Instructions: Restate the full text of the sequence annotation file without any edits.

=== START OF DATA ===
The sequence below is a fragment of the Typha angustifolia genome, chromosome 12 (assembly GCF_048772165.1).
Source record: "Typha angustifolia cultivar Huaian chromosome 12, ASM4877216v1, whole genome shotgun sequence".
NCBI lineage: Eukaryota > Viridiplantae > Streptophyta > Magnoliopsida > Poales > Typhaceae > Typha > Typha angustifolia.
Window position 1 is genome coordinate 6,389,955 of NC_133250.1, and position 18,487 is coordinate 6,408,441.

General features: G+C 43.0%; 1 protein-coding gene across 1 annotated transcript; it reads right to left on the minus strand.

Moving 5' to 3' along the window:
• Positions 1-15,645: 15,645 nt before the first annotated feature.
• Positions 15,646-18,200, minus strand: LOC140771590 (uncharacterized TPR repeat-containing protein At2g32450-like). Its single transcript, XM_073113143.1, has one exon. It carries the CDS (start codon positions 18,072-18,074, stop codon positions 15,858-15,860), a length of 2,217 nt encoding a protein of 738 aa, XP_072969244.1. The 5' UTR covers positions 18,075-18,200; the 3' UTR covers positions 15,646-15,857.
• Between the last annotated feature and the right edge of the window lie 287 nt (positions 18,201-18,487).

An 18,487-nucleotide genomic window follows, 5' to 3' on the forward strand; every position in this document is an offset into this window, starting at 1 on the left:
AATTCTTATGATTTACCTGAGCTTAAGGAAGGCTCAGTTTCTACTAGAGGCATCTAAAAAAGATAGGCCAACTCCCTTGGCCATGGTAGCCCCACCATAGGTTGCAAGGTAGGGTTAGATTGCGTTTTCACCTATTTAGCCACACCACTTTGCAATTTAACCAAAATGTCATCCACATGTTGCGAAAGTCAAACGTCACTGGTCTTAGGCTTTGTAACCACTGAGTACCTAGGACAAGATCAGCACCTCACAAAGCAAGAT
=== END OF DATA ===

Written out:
The sequence below is a fragment of the Typha angustifolia genome, chromosome 12 (assembly GCF_048772165.1).
Source record: "Typha angustifolia cultivar Huaian chromosome 12, ASM4877216v1, whole genome shotgun sequence".
NCBI lineage: Eukaryota > Viridiplantae > Streptophyta > Magnoliopsida > Poales > Typhaceae > Typha > Typha angustifolia.
Window position 1 is genome coordinate 6,389,955 of NC_133250.1, and position 18,487 is coordinate 6,408,441.

General features: G+C 43.0%; 1 protein-coding gene across 1 annotated transcript; it reads right to left on the minus strand.

Moving 5' to 3' along the window:
• Positions 1-15,645: 15,645 nt before the first annotated feature.
• Positions 15,646-18,200, minus strand: LOC140771590 (uncharacterized TPR repeat-containing protein At2g32450-like). Its single transcript, XM_073113143.1, has one exon. It carries the CDS (start codon positions 18,072-18,074, stop codon positions 15,858-15,860), a length of 2,217 nt encoding a protein of 738 aa, XP_072969244.1. The 5' UTR covers positions 18,075-18,200; the 3' UTR covers positions 15,646-15,857.
• Between the last annotated feature and the right edge of the window lie 287 nt (positions 18,201-18,487).

An 18,487-nucleotide genomic window follows, 5' to 3' on the forward strand; every position in this document is an offset into this window, starting at 1 on the left:
AATTCTTATGATTTACCTGAGCTTAAGGAAGGCTCAGTTTCTACTAGAGGCATCTAAAAAAGATAGGCCAACTCCCTTGGCCATGGTAGCCCCACCATAGGTTGCAAGGTAGGGTTAGATTGCGTTTTCACCTATTTAGCCACACCACTTTGCAATTTAACCAAAATGTCATCCACATGTTGCGAAAGTCAAACGTCACTGGTCTTAGGCTTTGTAACCACTGAGTACCTAGGACAAGATCAGCACCTCACAAAGCAAGAT